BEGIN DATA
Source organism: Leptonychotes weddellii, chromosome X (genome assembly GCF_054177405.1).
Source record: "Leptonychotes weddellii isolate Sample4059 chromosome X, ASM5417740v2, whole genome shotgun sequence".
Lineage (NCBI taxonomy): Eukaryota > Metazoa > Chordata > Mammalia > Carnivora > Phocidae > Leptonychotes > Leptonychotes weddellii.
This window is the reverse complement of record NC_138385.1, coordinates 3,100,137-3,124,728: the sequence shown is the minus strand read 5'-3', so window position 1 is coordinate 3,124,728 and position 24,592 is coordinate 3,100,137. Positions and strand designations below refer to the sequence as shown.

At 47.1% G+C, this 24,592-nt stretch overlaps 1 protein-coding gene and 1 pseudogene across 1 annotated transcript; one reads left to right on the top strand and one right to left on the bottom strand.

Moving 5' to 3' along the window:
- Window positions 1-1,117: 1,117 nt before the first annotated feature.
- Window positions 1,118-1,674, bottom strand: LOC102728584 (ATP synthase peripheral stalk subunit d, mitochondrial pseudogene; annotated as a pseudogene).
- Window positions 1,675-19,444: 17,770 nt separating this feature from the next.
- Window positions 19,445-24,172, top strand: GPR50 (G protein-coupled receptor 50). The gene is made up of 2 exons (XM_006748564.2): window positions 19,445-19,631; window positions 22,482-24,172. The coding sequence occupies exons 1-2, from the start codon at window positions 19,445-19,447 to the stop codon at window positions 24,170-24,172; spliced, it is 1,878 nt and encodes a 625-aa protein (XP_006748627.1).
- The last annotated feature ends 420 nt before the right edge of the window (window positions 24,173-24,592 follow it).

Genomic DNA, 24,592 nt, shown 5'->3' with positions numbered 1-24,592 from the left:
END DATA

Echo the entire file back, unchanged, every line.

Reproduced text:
Source organism: Leptonychotes weddellii, chromosome X (genome assembly GCF_054177405.1).
Source record: "Leptonychotes weddellii isolate Sample4059 chromosome X, ASM5417740v2, whole genome shotgun sequence".
Lineage (NCBI taxonomy): Eukaryota > Metazoa > Chordata > Mammalia > Carnivora > Phocidae > Leptonychotes > Leptonychotes weddellii.
This window is the reverse complement of record NC_138385.1, coordinates 3,100,137-3,124,728: the sequence shown is the minus strand read 5'-3', so window position 1 is coordinate 3,124,728 and position 24,592 is coordinate 3,100,137. Positions and strand designations below refer to the sequence as shown.

At 47.1% G+C, this 24,592-nt stretch overlaps 1 protein-coding gene and 1 pseudogene across 1 annotated transcript; one reads left to right on the top strand and one right to left on the bottom strand.

Moving 5' to 3' along the window:
- Window positions 1-1,117: 1,117 nt before the first annotated feature.
- Window positions 1,118-1,674, bottom strand: LOC102728584 (ATP synthase peripheral stalk subunit d, mitochondrial pseudogene; annotated as a pseudogene).
- Window positions 1,675-19,444: 17,770 nt separating this feature from the next.
- Window positions 19,445-24,172, top strand: GPR50 (G protein-coupled receptor 50). The gene is made up of 2 exons (XM_006748564.2): window positions 19,445-19,631; window positions 22,482-24,172. The coding sequence occupies exons 1-2, from the start codon at window positions 19,445-19,447 to the stop codon at window positions 24,170-24,172; spliced, it is 1,878 nt and encodes a 625-aa protein (XP_006748627.1).
- The last annotated feature ends 420 nt before the right edge of the window (window positions 24,173-24,592 follow it).

Genomic DNA, 24,592 nt, shown 5'->3' with positions numbered 1-24,592 from the left: